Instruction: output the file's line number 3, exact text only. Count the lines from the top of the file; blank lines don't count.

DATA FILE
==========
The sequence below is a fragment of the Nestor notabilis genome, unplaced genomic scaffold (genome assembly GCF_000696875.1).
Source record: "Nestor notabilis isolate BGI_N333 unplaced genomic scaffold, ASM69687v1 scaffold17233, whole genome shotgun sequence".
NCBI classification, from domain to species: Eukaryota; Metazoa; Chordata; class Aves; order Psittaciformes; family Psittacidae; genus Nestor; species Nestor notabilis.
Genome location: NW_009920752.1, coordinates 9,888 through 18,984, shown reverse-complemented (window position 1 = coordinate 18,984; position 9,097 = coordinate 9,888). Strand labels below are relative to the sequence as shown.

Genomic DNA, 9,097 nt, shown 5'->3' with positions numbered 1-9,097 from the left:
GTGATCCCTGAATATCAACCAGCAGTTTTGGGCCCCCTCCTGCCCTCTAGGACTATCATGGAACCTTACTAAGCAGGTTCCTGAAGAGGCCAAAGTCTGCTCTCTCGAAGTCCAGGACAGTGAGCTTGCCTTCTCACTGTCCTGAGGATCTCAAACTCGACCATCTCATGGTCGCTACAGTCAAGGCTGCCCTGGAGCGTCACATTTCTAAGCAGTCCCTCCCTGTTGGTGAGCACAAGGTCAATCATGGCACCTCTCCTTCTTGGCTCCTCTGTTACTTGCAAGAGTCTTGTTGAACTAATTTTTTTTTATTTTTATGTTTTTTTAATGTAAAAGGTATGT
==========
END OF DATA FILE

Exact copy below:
NCBI classification, from domain to species: Eukaryota; Metazoa; Chordata; class Aves; order Psittaciformes; family Psittacidae; genus Nestor; species Nestor notabilis.